Mozambique Police Open Case Against Renamo After Shooting

  • Death toll from Sept. 25 clash is 21, with 6 injured
  • Renamo leader Afonso Dhlakama in hiding after attack

Mozambican police have opened a criminal case against members of the main opposition party who were in a convoy involved in a Sept. 25 shooting that left 21 dead and six injured in the gas-rich southern African nation.

The case includes Afonso Dhlakama, leader of the Mozambique National Resistance, or Renamo, police spokesman Inacio Dina said at a press briefing Tuesday in the capital, Maputo. Police and Renamo militia made conflicting claims after the clash near the town of Amatongas in central Manica province. The regional police chief said the shooting was started by Renamo, which said its convoy was ambushed.

MAP: Site of Sept. 25 clash between Renamo militia and police
MAP: Site of Sept. 25 clash between Renamo militia and police

Renamo is the largest opposition political party in Mozambique and retains its military wing, which hasn’t disarmed since Mozambique’s civil war officially ended in 1992. The incident risks increasing tensions between Renamo and the government of Mozambique, where development of gas deposits could put the country on a path to becoming the third-largest supplier of gas chilled to liquid for shipment.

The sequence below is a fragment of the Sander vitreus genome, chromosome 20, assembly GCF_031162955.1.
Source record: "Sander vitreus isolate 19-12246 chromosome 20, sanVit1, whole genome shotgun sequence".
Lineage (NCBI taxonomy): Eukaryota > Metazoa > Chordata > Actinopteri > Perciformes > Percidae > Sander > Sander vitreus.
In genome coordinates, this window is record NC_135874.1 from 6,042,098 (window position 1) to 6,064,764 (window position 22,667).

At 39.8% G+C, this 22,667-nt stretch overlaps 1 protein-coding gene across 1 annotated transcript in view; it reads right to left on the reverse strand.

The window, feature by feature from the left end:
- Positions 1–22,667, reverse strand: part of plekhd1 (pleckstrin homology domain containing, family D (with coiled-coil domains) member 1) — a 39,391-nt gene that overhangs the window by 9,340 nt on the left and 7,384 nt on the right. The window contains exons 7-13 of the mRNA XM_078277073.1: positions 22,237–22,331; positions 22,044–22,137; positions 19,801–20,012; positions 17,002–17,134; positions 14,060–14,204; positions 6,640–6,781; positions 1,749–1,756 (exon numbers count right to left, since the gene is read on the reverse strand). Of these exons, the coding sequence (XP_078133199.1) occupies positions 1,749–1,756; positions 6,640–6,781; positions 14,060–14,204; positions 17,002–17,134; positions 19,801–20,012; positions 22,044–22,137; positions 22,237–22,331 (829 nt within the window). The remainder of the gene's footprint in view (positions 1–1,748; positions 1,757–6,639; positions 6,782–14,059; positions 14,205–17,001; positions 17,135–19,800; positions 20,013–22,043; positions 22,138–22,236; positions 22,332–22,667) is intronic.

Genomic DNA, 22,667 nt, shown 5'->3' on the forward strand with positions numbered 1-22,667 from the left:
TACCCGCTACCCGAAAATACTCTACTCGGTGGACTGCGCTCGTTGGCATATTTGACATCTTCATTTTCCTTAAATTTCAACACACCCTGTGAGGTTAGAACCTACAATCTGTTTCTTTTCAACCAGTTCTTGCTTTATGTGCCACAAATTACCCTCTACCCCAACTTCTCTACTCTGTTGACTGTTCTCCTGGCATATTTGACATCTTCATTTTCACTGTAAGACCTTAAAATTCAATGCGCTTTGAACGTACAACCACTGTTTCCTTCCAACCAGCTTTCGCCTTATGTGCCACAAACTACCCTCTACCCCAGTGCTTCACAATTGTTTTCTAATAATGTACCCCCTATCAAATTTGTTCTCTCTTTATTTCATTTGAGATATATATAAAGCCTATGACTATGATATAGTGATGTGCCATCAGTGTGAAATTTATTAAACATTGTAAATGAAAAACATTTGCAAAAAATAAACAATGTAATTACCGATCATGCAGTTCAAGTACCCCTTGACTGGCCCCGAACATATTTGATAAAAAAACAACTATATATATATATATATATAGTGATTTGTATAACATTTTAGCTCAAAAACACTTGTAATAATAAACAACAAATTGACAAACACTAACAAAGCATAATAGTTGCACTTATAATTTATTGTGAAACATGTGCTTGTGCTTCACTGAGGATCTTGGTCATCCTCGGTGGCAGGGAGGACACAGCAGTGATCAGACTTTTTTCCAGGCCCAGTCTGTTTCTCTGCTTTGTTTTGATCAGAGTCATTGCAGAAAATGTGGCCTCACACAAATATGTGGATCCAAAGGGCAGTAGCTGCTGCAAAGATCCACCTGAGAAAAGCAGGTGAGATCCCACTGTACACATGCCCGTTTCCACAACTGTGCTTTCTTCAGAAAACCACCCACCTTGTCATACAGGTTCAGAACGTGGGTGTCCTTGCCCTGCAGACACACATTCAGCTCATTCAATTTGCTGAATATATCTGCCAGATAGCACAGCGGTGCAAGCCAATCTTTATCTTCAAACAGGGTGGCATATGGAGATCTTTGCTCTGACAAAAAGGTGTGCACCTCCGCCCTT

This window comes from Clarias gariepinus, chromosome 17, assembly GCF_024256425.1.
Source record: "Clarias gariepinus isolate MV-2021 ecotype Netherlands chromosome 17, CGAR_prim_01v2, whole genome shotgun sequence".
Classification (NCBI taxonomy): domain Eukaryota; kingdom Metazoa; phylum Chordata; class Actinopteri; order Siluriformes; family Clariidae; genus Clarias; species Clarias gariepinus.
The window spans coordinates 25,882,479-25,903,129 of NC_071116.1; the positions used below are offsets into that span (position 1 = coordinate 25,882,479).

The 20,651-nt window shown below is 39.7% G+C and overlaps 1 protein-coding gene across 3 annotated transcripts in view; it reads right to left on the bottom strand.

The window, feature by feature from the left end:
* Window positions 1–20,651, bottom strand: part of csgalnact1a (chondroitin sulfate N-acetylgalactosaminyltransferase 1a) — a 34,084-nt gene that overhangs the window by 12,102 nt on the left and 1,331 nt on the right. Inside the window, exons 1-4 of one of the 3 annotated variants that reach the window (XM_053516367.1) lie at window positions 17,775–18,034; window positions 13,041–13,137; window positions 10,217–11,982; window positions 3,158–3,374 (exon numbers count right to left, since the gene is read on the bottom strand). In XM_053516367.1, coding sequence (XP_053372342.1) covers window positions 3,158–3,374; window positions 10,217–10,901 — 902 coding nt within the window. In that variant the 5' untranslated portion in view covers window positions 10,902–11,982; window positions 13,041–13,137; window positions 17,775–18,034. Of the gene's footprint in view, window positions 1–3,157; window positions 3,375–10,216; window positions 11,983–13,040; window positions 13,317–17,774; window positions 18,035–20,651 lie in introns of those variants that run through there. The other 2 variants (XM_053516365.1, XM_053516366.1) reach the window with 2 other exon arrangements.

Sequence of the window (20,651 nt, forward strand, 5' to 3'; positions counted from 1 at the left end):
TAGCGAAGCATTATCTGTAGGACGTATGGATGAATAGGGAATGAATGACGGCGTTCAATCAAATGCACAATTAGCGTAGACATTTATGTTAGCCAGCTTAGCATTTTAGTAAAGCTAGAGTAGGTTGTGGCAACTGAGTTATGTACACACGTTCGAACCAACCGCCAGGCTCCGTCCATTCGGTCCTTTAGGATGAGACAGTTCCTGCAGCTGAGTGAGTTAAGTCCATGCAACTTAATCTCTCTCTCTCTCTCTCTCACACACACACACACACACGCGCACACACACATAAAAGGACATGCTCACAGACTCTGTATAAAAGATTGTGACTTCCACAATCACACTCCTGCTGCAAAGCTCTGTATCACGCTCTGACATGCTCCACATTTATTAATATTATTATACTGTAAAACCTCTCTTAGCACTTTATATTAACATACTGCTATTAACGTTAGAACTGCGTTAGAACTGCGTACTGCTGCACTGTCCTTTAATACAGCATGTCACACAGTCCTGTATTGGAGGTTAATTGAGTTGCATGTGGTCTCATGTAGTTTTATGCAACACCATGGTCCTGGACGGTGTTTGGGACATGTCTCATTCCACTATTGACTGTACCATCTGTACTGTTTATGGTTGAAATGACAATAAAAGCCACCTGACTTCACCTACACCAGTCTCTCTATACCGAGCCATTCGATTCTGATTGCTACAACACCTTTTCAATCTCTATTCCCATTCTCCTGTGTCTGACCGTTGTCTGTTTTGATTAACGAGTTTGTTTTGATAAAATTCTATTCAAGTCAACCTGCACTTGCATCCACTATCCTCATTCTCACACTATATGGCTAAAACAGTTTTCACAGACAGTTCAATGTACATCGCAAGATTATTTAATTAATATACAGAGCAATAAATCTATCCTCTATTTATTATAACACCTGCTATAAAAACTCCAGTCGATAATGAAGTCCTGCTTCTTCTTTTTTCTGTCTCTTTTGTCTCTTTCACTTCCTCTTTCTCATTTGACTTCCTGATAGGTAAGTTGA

“Political uncertainty adds extra risk into foreign investors’ assessments of Mozambique,” Alex Vines, head of the Africa program at Chatham House, said from London on Tuesday.

The Sept. 25 incident was the second time in less than two weeks that Dhlakama had come under fire. The first happened on Sept. 12, when the authorities denied ordering an attack. After that shooting, Renamo said it would take revenge on the government and use “any means at its disposal.”

Dhlakama fled the latest shooting and is in hiding. Police want people to come forward with information on his whereabouts, Dina said.

“A deteriorating security situation in central Mozambique because of armed violence will further seed doubts that the Mozambican government can deliver on what it promises,” Vines said. “Investors are watching closely with concern.”

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